The Valley of Lost Secrets is an evacuee story with a difference. This beautifully told, tender story of two young brothers, a mystery, and a community that holds secrets of its own captivated me from the opening scenes to its satisfying conclusion. It is really rather special.
Stories set in wartime are popular with both adults and children. Perhaps the reason is that the reader is able to witness people overcoming the worst of situations and this reassures us of the capabilities and strength of the human spirit in adversity. With children’s books in particular we also read them safe in the knowledge that there will be if not a perfect happy ending at least there will be a hopeful one. Children’s books set in World War 2 featuring evacuees are popular because young readers can relate to the characters and even though the situation is unknown to them they do understand the reactions and emotions. Modern classics such as Carrie’s War by Nina Bawden and Goodnight Mr Tom by Michelle Magorian have been staples of the classroom for many years. To that list you can now add this beautiful debut by Lesley Parr.
It is September 1939 and twelve year old Jimmy and his little brother Ronnie are evacuated from London to a small Welsh mining village. It could not be more different to the life the two boys know. They have become outsiders and despite the care he receives from the couple who take them in for Jimmy in particular this is difficult. Then he discovers a skull hidden in a tree and frightened by what this means Jimmy needs a friend to share his secret with and to solve the mystery. Help comes from an unlikely source and gradually Jimmy uncovers secrets from the past that will change his attitude and his understanding of what home, family and belonging truly mean.
From the opening pages I was drawn to the character of Jimmy. At twelve years old he is at that awkward stage on the cusp of adolescence but fiercely protective of his six year old brother. His sense of responsibility to Ronnie and his loyalty to his own family so far away is touching and captured and conveyed kindly by Lesley Parr. The scene where the young evacuees stand waiting to be chosen by the people of Llanbryn, so reminiscent in some ways to the familiar fear when teams are being chosen for sport, conveys great emotion in a language and manner that feels so true to the feelings of children. From that moment on I cared about these boys and cared deeply. I think young readers will do so too.
The knowledge and love of communities such as the village of Llanbryn is evident in the writing. There is beauty in the landscape of looming mountains and the valley in which the village rests. This is a community where everyone knows each other with all the advantages and disadvantages that this brings. The adult characters are not mere stereotypes or pushed to the background, these are well rounded, intriguing flesh and blood people. Gwen and Alun, the couple with whom the boys are living stayed with me just as much as the boys after I finished reading.
However it is the boys who take centre stage for much of the story and the relationship between Jimmy and Ronnie is believable and moving. Little Ronnie is open and trusting, he relishes the new opportunities and with the support of his big brother settles in to their new life. For Jimmy this is much harder. He is resentful and resists viewing Gwen and Alun Thomas as ‘family’ and their house as ‘home’. Although many in the community are welcoming some view the children as outsiders and blame them for events for which they are not responsible. Of course this type of prejudice is with us today and this story would encourage further thought and discussion about the true meaning of home and community. It also depicts the changing friendships that children make and illustrates particularly well how one should not always make assumptions about people. There are moments of heartbreak but these are balanced with the feelings of love, hope and the importance of brotherhood throughout the story. There is much to think about in this kind and perceptive book.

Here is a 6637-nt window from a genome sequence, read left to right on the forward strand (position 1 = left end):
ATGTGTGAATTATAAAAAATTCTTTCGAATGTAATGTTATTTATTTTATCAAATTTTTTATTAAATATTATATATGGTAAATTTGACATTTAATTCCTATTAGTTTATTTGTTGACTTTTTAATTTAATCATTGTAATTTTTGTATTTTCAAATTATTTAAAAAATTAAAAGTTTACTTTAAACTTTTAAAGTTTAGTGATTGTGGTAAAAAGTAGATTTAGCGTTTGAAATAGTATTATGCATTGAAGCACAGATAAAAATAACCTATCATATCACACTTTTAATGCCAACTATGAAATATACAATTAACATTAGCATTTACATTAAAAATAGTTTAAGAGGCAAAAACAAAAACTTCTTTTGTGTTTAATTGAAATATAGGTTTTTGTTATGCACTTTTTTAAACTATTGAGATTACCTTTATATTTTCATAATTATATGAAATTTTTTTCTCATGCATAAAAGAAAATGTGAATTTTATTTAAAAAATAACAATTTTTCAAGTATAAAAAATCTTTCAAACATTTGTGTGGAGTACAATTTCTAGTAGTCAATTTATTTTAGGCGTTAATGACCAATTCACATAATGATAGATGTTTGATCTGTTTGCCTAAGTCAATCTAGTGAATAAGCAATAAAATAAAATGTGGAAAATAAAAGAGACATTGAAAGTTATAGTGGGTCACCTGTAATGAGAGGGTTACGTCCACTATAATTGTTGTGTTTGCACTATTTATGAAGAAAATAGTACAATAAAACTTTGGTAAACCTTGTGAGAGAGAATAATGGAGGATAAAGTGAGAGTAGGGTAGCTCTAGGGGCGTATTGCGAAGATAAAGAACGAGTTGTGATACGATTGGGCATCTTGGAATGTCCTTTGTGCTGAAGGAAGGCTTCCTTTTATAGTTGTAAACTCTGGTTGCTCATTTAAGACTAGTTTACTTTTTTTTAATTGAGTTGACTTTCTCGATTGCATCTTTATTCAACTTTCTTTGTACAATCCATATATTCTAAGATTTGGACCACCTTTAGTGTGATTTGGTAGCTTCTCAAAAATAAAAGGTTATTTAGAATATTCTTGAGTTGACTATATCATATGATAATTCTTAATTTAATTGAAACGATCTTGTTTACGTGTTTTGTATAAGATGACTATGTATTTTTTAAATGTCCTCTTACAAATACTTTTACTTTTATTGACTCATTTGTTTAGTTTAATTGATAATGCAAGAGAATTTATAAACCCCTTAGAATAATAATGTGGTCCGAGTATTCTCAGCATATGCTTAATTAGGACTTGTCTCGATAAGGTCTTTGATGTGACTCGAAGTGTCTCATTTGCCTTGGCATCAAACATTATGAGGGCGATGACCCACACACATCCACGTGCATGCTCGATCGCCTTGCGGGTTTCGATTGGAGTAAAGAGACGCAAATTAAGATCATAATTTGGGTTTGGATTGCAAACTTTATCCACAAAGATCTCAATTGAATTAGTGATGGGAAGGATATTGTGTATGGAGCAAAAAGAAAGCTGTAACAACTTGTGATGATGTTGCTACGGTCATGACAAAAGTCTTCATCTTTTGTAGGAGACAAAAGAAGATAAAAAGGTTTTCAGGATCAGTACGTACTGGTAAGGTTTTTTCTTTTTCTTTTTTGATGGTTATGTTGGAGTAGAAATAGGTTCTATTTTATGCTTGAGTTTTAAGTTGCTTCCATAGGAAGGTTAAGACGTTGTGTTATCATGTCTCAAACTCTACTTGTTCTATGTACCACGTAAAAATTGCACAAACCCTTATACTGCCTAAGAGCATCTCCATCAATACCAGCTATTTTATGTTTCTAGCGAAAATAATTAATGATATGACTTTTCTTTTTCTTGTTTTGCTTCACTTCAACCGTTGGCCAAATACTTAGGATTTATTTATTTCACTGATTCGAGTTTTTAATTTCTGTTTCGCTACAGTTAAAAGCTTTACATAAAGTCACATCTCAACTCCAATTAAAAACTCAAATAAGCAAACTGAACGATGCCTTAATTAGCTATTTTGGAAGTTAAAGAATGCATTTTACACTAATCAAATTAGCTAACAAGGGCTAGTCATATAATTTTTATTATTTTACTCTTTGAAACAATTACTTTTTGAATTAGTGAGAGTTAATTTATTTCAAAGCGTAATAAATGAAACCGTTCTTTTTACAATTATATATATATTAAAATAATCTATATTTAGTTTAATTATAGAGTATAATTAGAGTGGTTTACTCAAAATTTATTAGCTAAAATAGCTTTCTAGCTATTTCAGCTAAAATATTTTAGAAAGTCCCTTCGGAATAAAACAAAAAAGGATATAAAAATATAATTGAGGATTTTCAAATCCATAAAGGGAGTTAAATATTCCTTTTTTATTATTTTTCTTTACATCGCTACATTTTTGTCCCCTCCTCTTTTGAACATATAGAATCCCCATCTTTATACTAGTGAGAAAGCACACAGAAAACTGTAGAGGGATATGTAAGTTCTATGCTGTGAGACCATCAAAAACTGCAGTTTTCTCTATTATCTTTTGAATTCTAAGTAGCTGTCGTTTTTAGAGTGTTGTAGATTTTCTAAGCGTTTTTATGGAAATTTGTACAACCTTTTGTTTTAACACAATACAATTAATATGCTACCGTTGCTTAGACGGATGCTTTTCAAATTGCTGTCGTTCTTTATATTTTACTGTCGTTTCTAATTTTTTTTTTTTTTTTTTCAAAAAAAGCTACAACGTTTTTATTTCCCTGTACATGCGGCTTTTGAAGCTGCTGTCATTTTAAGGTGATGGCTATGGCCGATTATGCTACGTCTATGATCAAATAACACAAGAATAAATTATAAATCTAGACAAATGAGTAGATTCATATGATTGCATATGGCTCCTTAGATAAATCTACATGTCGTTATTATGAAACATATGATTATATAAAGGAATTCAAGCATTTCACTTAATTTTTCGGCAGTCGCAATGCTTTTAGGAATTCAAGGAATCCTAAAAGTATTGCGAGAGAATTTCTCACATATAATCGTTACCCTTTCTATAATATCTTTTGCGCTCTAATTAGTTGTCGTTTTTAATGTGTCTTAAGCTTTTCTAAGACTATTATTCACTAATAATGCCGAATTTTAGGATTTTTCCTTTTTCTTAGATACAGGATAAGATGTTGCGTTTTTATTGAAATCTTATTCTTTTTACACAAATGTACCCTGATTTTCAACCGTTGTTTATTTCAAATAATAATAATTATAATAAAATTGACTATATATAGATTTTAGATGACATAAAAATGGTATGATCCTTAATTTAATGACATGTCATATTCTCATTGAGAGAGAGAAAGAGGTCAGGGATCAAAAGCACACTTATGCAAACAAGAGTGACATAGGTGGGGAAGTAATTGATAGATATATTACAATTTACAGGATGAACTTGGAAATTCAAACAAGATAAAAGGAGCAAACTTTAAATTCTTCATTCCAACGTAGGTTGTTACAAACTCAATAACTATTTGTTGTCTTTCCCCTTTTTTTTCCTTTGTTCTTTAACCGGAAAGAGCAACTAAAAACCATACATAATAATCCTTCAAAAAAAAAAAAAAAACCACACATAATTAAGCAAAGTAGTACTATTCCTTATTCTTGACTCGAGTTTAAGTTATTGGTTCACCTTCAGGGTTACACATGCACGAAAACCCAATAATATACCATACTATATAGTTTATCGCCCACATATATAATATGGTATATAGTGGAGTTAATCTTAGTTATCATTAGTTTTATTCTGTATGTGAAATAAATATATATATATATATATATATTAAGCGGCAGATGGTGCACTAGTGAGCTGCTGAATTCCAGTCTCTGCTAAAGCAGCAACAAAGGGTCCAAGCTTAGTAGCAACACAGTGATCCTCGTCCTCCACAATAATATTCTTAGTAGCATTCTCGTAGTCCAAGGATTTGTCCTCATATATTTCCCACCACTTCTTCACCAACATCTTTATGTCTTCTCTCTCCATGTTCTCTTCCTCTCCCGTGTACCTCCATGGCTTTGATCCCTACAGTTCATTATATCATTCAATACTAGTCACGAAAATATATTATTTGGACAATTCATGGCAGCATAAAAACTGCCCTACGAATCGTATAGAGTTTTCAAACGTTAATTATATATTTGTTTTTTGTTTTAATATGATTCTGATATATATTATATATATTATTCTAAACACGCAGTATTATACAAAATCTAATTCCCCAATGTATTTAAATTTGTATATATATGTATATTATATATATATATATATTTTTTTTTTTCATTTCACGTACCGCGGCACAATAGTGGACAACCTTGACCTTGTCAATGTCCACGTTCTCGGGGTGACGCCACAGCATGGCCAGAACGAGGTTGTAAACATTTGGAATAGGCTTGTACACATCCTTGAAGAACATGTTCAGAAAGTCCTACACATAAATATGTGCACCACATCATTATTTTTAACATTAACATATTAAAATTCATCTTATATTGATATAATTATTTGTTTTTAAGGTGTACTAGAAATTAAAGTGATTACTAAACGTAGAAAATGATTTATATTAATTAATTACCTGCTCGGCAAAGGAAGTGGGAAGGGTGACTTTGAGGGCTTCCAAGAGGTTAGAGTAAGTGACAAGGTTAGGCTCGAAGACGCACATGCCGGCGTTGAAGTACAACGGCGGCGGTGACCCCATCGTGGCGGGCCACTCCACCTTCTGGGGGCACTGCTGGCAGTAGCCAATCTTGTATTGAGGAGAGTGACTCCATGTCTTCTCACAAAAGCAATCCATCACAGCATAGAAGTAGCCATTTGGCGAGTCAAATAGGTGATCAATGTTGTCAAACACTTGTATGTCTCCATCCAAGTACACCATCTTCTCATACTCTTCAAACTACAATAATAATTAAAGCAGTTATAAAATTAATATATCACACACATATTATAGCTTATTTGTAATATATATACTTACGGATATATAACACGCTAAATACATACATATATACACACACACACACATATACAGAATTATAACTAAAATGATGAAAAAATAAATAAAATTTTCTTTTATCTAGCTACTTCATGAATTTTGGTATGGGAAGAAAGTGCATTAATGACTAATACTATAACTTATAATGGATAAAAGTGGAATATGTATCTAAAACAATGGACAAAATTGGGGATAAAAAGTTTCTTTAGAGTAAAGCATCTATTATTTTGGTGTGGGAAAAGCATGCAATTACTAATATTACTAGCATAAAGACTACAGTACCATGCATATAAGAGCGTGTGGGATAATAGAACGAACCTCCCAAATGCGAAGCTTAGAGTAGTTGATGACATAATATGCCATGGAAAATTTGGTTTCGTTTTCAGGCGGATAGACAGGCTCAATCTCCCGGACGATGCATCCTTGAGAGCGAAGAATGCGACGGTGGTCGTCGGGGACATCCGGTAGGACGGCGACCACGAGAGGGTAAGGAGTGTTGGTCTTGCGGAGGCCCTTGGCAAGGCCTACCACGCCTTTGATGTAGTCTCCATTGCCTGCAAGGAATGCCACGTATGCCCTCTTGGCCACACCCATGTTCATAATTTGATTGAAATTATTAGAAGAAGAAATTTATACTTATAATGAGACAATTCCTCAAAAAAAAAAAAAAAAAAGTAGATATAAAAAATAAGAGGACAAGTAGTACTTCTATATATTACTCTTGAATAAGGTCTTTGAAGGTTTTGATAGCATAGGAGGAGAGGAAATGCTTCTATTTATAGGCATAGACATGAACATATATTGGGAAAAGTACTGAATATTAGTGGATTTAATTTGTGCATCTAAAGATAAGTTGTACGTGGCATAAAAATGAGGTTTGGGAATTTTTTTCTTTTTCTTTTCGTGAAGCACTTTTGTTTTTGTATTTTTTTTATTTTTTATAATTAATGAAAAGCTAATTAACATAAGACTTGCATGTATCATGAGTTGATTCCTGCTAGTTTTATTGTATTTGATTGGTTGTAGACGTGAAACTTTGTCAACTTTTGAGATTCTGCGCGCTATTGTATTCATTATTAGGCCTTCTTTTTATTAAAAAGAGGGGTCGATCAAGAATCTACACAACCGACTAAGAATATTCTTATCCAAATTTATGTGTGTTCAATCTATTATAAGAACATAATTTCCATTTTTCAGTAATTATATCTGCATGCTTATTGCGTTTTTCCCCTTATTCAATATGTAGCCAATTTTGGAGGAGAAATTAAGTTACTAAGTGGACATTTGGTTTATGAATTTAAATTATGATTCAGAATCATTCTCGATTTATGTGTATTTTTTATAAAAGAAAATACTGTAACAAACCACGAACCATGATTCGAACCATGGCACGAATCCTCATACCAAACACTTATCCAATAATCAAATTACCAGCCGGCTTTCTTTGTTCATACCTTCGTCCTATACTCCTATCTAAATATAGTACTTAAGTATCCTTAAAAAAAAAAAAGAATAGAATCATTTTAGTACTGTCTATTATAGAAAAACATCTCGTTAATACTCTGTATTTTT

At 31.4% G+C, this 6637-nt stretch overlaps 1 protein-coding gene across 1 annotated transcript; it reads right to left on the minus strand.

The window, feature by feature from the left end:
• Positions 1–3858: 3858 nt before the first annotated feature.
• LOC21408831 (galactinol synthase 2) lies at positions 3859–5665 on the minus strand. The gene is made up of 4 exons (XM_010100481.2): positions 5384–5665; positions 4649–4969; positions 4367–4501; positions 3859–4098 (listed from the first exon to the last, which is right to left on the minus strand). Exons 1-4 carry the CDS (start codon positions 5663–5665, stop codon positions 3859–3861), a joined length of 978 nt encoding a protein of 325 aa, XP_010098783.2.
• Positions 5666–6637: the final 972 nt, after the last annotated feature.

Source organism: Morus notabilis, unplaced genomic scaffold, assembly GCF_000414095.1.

Jimmy is at the heart of this story and I loved him; a wonderful narrator with a voice that speaks to the child within us all. This reminded me very much of stories my own Dad tells me of wartime Liverpool. The Valley of Lost Secrets is a story that feels so real that part of me wants it to be true.
Thank you Lesley Parr and Bloomsbury Children’s Books for sending me my review copy, I will treasure it. The Valley of Lost Secrets is published on 7th January 2021.
I can see now why you lauded this on Twitter, it really does sound people-centred and utterly relevant despite being set eight decades ago. I shall look out for it when the local indie bookshop finally gets to reopen.
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One aspect I particularly liked was the inclusion of adult characters who were more well rounded than some you find in contemporary children’s fiction, I think that is important for young readers to see and experience.
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Thanks for this. I have just spent the last couple of weeks deep in “Operation Pied Piper” (what a terrible name for the evacuation scheme) land. I think the jury is still out on whether it was all such a good idea. But it’s good to have another to add to the good-shelf with Nina Bawden, Jill Paton Walsh, and Michelle Magorian.
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I always found the Pied Piper story a little sinister as a child and agree with you, what a thoughtless way to describe the scheme. This book does, I think, have a classic feel, a cliche I tried to avoid in my review but true nonetheless.
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